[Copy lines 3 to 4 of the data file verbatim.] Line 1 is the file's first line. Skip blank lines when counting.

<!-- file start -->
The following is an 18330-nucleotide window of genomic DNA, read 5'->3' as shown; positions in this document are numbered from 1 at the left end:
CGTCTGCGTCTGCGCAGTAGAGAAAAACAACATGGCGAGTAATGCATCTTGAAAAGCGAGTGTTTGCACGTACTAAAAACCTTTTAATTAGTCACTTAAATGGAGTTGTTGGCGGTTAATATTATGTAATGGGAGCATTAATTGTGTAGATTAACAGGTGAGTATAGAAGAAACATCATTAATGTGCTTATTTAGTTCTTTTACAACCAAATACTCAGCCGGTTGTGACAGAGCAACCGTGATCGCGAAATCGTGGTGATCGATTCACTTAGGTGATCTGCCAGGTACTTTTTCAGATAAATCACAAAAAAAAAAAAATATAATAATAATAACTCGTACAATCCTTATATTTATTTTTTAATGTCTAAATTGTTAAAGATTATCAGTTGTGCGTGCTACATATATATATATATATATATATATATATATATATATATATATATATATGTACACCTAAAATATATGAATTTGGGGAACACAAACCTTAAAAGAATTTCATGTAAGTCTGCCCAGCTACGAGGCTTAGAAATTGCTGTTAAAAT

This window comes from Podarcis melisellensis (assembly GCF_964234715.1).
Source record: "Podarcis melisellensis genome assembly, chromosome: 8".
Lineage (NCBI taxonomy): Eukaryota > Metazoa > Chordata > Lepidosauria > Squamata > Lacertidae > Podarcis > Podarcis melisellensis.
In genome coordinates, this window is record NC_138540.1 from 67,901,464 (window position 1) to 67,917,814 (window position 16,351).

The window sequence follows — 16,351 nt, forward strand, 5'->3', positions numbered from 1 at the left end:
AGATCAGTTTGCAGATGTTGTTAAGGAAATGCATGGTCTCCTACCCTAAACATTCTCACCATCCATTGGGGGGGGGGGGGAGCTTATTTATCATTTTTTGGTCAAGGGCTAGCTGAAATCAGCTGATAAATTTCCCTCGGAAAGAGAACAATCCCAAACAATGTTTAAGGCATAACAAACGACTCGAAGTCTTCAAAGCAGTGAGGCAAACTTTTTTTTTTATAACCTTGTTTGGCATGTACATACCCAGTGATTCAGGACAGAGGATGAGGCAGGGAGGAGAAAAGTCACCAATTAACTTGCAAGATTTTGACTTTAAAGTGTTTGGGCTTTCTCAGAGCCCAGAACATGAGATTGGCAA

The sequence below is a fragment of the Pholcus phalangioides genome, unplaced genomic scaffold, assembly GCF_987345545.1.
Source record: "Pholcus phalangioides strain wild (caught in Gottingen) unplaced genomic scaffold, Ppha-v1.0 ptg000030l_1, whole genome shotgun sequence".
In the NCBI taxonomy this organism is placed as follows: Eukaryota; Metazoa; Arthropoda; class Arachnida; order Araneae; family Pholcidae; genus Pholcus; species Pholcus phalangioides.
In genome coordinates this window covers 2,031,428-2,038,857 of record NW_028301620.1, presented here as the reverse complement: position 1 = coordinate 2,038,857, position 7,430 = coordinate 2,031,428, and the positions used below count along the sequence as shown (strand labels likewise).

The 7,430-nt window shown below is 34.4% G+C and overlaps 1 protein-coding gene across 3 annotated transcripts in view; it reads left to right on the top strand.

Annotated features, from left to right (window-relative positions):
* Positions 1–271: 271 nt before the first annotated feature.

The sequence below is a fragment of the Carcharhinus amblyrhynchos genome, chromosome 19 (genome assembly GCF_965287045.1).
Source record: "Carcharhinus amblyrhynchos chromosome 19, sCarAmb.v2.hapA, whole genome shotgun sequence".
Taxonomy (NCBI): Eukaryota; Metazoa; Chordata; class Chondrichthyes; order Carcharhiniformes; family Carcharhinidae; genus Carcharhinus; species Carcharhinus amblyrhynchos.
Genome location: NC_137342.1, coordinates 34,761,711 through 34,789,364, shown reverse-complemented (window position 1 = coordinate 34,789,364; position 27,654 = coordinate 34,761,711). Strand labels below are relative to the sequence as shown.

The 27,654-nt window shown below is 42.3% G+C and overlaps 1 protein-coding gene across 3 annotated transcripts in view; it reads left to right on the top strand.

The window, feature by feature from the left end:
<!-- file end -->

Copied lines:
This window comes from Podarcis melisellensis (assembly GCF_964234715.1).
Source record: "Podarcis melisellensis genome assembly, chromosome: 8".